What normally happens is that parents start to realize that keeping their kids safe from every single threat, especially once they start to become more independent, is impossible. No matter how cautious they are, there will be suffering that they can’t and shouldn’t keep away from their kids. In the end, it’s part of the mixed bag of stimuli that they need to grow up.
But some parents choose not to accept that fact. They also take what we might call an “all-powerful” position when it comes to their kids’ lives. They think that if they’re there, nothing bad can happen. As if there weren’t thousands of dangers that are impossible to avoid, even for a parent who puts all their effort into doing just that.
So that’s how wanting to keep your kids safe becomes an obsession. Parents end up constantly watching over their kids and it eventually wears them out. On top of that, these kinds of parents are usually suspicious of everything and everyone.
Keeping kids safe versus restricting kids
Without realizing it, any parent who fits the portrait we’re painting will become a voice of restriction. The word “No” is constantly on their lips and almost always comes along with a warning or threat. “Don’t do that… because something might happen to you.”
Similarly, they unintentionally — or at least not consciously — severely limit their child’s experiences. “We better not go to the park because it’s really cold and you might catch something.” “Don’t stay outside too long because there are a lot of dangerous things on the street.”
Animals spread disease, fire burns, water soaks… Everything and everyone turns into a massive danger. These parents have the idea that the only thing that can stop it is their presence. Even worse is when the child believes it’s true.
Obsession and control
A parent who’s obsessed with keeping their kids safe will say that they just want to protect them. They’ll also say it’s for their own good. If anyone questions them, they have arguments ready to defend their beliefs.
In fact, a lot of the time it ends up being an accusation against other people. So-and-so left their kid alone and that’s why they fell and broke a finger. Such-and-such doesn’t look after their kids and look how badly brought up they are.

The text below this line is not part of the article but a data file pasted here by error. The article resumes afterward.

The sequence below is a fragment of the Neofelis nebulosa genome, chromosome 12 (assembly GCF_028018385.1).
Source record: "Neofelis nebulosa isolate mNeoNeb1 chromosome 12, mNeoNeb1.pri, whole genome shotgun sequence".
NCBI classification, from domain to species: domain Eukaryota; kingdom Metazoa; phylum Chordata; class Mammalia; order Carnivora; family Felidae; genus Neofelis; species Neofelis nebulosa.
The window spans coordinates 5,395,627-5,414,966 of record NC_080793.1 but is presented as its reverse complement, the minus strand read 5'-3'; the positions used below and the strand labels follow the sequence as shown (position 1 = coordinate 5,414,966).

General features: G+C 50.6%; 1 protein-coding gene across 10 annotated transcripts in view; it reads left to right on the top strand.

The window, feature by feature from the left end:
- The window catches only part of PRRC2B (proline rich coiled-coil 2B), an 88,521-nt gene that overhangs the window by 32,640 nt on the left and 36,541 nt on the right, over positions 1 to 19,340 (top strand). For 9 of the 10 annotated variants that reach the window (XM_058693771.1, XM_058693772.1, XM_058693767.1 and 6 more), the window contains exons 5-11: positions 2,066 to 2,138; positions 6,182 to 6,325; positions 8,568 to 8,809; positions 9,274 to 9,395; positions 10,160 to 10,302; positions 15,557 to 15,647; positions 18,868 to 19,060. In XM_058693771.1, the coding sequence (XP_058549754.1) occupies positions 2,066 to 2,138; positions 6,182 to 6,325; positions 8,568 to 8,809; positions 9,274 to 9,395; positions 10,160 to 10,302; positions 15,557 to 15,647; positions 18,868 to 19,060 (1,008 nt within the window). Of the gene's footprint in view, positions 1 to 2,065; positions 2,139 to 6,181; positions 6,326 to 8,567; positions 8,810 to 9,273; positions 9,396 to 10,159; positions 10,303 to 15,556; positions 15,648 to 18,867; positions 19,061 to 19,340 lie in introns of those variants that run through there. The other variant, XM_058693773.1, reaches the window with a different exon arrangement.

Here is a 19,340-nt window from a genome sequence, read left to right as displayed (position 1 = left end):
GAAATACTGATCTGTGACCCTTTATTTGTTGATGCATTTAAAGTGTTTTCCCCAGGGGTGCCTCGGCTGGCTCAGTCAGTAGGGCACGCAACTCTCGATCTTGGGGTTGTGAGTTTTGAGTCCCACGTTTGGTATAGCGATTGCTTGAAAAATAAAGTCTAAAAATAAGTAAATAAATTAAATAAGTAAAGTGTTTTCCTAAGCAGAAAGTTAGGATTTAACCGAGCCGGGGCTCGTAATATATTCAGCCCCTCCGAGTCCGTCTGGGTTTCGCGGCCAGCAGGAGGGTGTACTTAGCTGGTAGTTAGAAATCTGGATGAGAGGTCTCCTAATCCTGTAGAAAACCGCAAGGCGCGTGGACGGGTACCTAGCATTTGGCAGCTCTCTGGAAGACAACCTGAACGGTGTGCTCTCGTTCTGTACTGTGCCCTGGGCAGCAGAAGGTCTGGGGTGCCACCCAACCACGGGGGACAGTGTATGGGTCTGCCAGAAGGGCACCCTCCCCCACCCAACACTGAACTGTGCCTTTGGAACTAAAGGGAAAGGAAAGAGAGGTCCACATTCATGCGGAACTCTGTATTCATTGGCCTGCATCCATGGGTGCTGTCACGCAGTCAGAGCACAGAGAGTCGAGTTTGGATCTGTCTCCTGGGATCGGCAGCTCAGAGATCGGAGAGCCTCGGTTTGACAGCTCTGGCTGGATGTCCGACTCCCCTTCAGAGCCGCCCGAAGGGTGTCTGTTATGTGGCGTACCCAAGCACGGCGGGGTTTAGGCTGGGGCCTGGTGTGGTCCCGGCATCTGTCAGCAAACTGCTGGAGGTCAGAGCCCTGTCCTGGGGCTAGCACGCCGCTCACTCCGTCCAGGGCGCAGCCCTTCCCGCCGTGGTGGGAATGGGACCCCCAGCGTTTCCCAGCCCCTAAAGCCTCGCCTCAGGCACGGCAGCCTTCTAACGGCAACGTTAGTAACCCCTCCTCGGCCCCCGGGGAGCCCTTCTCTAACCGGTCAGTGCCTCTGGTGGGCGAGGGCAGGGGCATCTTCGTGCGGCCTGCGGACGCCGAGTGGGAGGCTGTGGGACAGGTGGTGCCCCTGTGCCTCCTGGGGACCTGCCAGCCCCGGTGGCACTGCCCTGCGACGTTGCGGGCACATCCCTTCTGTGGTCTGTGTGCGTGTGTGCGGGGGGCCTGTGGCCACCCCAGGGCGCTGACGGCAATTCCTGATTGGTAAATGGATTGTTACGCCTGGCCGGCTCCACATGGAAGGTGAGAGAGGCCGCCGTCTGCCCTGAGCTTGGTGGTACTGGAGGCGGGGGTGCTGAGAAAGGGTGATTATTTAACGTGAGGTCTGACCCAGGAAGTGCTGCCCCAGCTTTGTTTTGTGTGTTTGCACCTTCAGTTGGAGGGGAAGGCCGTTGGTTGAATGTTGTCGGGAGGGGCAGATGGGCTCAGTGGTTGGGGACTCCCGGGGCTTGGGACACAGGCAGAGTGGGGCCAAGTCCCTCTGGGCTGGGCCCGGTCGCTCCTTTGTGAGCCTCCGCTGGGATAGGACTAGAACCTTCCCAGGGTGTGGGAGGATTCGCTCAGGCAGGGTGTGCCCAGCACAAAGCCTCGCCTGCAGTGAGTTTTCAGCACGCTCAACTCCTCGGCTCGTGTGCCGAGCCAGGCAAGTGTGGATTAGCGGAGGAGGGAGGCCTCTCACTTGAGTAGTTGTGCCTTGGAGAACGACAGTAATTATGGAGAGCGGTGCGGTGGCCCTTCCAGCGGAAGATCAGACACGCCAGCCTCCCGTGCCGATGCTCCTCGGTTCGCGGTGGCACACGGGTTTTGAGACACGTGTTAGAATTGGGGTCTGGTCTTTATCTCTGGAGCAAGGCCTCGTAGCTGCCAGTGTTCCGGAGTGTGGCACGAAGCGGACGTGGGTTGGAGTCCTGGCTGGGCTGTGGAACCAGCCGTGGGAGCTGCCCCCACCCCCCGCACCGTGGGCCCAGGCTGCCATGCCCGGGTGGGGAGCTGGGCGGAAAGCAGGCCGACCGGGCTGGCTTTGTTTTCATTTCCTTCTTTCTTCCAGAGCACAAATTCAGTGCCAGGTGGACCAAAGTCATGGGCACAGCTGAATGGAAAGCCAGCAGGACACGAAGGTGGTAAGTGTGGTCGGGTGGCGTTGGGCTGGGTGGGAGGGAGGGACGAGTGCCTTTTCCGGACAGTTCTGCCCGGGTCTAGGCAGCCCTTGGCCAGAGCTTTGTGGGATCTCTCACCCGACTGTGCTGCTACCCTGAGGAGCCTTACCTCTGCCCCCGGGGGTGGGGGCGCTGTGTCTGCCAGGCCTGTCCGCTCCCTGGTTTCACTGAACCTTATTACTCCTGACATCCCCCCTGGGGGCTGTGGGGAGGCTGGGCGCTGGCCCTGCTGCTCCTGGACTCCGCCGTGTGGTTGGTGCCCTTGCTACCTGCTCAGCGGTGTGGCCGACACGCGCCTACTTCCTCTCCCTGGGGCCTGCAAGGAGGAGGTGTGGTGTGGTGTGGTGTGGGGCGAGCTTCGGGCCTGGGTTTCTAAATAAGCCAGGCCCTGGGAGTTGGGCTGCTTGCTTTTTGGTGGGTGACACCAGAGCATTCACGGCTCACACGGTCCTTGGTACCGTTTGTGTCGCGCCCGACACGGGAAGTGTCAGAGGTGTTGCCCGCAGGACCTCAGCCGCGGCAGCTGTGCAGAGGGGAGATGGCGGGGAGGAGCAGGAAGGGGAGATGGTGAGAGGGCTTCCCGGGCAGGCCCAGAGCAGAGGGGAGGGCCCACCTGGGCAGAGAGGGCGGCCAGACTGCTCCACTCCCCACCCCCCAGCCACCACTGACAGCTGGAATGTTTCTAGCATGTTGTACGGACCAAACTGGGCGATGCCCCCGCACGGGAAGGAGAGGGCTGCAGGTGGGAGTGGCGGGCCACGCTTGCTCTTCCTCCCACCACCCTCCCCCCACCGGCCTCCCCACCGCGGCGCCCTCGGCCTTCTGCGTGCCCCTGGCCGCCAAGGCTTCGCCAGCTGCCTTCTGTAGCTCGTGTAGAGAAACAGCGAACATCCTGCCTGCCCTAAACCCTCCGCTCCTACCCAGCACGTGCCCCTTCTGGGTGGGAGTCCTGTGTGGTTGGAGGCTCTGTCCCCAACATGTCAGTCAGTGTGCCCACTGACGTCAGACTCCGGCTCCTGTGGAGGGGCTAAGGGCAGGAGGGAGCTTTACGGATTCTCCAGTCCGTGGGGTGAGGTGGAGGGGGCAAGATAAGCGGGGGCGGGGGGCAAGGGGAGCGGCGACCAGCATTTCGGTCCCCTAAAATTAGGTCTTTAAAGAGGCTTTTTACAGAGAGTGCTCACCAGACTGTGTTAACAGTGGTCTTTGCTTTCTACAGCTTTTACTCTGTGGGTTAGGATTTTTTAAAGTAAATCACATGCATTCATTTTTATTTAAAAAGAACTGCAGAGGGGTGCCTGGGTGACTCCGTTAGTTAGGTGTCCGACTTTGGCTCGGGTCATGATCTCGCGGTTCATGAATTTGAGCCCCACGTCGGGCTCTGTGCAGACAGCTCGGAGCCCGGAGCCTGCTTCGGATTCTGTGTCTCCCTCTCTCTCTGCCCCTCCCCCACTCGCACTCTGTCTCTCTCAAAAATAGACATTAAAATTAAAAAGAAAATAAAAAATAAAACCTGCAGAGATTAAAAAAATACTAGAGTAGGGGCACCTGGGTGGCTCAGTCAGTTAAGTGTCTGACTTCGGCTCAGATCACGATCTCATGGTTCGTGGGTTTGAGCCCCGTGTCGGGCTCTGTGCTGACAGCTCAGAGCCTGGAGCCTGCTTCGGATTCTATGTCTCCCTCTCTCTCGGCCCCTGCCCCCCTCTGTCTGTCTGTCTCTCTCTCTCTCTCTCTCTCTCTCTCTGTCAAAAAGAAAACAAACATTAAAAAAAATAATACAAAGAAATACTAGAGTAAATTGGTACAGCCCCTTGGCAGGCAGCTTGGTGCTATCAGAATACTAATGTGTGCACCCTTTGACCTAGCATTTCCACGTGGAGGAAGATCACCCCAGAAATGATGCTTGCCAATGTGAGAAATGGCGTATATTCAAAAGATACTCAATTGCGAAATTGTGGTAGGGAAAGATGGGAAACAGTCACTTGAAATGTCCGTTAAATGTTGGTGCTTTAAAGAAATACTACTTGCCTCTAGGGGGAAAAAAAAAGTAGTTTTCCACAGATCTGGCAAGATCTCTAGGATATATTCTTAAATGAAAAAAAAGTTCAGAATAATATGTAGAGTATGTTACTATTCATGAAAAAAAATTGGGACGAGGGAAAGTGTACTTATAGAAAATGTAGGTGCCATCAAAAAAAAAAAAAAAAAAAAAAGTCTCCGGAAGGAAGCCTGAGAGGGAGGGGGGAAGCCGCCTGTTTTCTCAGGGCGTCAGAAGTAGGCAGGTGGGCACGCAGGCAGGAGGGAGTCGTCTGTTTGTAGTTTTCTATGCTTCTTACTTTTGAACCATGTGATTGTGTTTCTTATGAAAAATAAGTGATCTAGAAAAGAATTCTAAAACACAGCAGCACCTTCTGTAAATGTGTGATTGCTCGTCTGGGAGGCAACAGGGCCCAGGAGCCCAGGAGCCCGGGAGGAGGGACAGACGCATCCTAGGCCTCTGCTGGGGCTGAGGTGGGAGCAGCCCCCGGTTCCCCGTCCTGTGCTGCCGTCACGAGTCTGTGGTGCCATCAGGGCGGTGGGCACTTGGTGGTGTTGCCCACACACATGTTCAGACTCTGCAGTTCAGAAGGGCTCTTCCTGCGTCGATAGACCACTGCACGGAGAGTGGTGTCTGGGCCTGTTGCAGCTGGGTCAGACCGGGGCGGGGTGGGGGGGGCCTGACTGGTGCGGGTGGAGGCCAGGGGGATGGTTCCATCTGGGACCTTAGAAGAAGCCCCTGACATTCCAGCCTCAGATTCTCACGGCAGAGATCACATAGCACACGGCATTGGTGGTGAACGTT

These parents call it “protection,” but it’s actually something much less attractive. The right word is “control.” They’re controlling parents who have no problem managing their children’s lives and protecting them to an extreme degree.
They want to watch over every single step they take. They want to play a direct role in every project their children start. Above all, they want to be there all the time, like an “all powerful” shadow. And that attitude will usually stay with them long after their children are past childhood.
What’s behind obssession
Every parent feels tempted at some point to treat their child like a possession. But when that happens it doesn’t mean they’re bad people, it’s just that watching their child grow up and being responsible for them creates a very powerful bond. Not everyone is ready to have such a deep connection and realize the inherent risks that go along with it.
There’s actually a desire behind a parent’s obsession. It might be that they want to make that relationship last as long as possible. They don’t want to accept the fact that their children won’t always need them for everything, that it’s just part of the natural way of things that their kids end up living lives without their parents. What’s behind the obsession is a fear of admitting that their relationship will have to change, that they’ll have to move apart bit by bit.
It’s entirely possible that these obsessive parents have had negative experiences with loss. And maybe they still have some issues to work through.
They’re terrified of the possibility that their kids will stop needing them, and that they’ll go out to conquer the world on their own. That’s when these parents end up scaring their kids and showing them all the horrible things that might happen if their protectors aren’t around.
Sometimes excessive care also covers up some kind of denial. For example, the parent doesn’t love their child as much as they feel like they should. And they fend off that feeling by unconsciously overdoing it with their protection. No matter what, there’s always something off when it comes to obsessive protection, something worth figuring out.